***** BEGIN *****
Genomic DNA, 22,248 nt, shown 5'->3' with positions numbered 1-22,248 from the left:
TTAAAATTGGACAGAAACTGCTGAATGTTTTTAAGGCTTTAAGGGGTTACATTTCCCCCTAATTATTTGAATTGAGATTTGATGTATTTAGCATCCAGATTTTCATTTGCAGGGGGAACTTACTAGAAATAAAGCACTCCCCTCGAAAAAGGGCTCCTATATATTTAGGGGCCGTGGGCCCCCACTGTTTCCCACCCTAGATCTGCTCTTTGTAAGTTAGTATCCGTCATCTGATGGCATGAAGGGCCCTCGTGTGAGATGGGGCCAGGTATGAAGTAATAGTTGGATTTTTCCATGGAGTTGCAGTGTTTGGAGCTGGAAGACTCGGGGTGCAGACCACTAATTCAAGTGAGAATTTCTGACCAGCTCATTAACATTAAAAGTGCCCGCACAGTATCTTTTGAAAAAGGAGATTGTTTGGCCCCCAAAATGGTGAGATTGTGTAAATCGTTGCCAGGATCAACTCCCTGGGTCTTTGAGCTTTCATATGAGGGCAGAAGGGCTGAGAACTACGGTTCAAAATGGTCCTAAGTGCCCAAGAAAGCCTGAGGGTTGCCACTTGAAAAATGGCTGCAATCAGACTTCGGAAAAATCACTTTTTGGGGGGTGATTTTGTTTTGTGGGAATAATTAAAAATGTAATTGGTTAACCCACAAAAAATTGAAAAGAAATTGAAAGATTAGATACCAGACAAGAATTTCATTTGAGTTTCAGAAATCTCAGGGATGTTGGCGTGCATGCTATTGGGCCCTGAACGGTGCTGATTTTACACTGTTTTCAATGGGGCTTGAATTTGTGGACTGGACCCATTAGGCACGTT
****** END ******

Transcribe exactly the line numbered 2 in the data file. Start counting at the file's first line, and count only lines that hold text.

TTAAAATTGGACAGAAACTGCTGAATGTTTTTAAGGCTTTAAGGGGTTACATTTCCCCCTAATTATTTGAATTGAGATTTGATGTATTTAGCATCCAGATTTTCATTTGCAGGGGGAACTTACTAGAAATAAAGCACTCCCCTCGAAAAAGGGCTCCTATATATTTAGGGGCCGTGGGCCCCCACTGTTTCCCACCCTAGATCTGCTCTTTGTAAGTTAGTATCCGTCATCTGATGGCATGAAGGGCCCTCGTGTGAGATGGGGCCAGGTATGAAGTAATAGTTGGATTTTTCCATGGAGTTGCAGTGTTTGGAGCTGGAAGACTCGGGGTGCAGACCACTAATTCAAGTGAGAATTTCTGACCAGCTCATTAACATTAAAAGTGCCCGCACAGTATCTTTTGAAAAAGGAGATTGTTTGGCCCCCAAAATGGTGAGATTGTGTAAATCGTTGCCAGGATCAACTCCCTGGGTCTTTGAGCTTTCATATGAGGGCAGAAGGGCTGAGAACTACGGTTCAAAATGGTCCTAAGTGCCCAAGAAAGCCTGAGGGTTGCCACTTGAAAAATGGCTGCAATCAGACTTCGGAAAAATCACTTTTTGGGGGGTGATTTTGTTTTGTGGGAATAATTAAAAATGTAATTGGTTAACCCACAAAAAATTGAAAAGAAATTGAAAGATTAGATACCAGACAAGAATTTCATTTGAGTTTCAGAAATCTCAGGGATGTTGGCGTGCATGCTATTGGGCCCTGAACGGTGCTGATTTTACACTGTTTTCAATGGGGCTTGAATTTGTGGACTGGACCCATTAGGCACGTT